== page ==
In early September the Sudanese government initiated its third conflict along the South Sudan-Sudan border in the state of Blue Nile. Even more so than in neighboring South Kordofan, few independent observers have been allowed access into the war zone. Reports on the situation have primarily come from parties to the conflict, which cannot be independently verified and lack detail on the civilian impact of the violence.

In more than a dozen interviews with the Enough Project in late October, Blue Nile refugees in Sherkole camp and Kurmuk, Ethiopia recounted their experiences when violence broke out and offered their understanding of why conflict has resumed in an area that has seen peace since the signing of the Comprehensive Peace Agreement, or CPA, in 2005. The stories of several of these individuals will be shared in a series of blog posts on the Enough website in the coming weeks. But first, an overview.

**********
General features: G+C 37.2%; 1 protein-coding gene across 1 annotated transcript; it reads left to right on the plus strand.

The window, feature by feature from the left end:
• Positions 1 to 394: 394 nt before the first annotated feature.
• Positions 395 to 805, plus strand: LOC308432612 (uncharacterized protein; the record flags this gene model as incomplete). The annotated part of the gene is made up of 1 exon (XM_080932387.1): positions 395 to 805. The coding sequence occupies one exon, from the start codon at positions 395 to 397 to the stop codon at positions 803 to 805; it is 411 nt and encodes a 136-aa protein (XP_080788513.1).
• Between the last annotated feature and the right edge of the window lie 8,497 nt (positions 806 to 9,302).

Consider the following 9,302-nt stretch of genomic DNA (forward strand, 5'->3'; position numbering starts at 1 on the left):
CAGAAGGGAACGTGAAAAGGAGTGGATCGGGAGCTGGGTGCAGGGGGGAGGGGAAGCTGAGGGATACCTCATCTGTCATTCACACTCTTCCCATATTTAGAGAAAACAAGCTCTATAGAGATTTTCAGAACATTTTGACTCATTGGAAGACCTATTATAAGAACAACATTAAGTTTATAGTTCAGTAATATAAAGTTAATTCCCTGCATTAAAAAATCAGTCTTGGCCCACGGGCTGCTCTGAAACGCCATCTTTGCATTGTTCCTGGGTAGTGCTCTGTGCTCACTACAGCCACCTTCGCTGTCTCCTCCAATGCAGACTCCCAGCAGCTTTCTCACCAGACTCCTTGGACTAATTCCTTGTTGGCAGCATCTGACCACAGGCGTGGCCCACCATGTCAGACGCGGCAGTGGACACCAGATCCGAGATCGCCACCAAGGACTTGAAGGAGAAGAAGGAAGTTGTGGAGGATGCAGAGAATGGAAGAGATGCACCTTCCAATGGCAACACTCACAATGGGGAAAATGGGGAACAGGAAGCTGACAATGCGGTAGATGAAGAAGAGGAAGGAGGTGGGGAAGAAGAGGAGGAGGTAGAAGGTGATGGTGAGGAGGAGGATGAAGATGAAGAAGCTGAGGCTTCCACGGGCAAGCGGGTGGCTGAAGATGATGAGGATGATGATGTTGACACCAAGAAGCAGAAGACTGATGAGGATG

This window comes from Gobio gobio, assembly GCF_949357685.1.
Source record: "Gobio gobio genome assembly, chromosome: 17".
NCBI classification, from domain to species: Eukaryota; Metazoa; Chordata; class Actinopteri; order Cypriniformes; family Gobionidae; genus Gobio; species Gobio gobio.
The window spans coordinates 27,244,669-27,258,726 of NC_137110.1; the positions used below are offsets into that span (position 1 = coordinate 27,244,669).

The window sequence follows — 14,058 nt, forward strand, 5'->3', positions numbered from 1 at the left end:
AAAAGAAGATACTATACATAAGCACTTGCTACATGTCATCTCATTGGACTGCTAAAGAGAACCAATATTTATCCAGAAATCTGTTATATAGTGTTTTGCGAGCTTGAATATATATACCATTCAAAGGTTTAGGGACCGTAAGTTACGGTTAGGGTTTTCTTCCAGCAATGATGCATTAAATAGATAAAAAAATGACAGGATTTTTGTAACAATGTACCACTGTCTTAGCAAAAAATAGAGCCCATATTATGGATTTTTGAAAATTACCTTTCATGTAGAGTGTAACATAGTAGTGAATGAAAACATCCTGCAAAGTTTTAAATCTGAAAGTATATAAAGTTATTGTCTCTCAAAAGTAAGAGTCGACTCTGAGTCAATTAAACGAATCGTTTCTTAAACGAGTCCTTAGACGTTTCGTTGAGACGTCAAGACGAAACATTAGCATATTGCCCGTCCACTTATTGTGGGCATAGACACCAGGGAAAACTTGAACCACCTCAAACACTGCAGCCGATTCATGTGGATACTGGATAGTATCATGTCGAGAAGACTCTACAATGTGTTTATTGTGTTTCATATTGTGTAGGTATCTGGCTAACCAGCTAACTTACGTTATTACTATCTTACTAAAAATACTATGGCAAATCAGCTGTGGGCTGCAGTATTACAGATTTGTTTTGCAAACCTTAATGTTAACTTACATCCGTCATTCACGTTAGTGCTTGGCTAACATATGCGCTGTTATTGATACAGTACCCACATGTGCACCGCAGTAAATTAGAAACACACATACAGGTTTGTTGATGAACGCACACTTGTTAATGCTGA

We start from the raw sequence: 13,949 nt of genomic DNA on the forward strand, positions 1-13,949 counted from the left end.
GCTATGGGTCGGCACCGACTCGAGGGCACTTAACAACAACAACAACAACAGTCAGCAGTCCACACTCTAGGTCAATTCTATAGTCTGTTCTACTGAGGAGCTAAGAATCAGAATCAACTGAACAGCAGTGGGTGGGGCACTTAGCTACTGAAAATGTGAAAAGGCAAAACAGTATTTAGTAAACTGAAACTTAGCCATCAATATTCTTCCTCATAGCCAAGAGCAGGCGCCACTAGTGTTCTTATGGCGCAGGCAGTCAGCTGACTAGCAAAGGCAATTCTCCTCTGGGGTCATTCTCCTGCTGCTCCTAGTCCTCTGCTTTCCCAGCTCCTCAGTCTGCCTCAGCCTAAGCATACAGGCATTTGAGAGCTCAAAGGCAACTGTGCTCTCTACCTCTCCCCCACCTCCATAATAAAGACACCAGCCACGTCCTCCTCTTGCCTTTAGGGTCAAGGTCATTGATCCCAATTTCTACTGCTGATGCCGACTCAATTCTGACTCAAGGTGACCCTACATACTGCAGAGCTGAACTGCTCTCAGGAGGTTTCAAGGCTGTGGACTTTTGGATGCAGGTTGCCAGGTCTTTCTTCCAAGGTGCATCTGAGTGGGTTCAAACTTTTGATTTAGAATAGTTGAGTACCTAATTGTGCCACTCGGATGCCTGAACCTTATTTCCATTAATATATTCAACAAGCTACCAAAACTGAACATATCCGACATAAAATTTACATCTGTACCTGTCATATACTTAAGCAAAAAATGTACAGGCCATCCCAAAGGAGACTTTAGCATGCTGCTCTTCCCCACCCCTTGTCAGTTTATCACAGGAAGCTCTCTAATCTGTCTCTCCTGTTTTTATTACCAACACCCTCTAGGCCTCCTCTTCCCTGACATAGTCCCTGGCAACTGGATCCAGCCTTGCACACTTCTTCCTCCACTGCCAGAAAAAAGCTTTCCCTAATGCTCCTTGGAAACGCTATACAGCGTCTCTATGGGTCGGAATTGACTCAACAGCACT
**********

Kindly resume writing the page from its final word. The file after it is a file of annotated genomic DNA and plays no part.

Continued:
Air Raids Begin, Civilians Targeted: ‘It’s all because we are black’

Refugees who fled fighting in the towns of Kurmuk, Wad el-Mahi, Um Darfa, Dindiro, and Damazine have near identical accounts of how the conflict began. In each town, fighting first broke out between Sudan Armed Forces, or SAF, and Sudan People’s Liberation Army, or SPLA, soldiers in the former Joint Integrated Units, or JIUs, between the late hours of September 1 into the morning of the next day. Aerial bombardments and shellings by the Sudanese government accompanied the ground combat.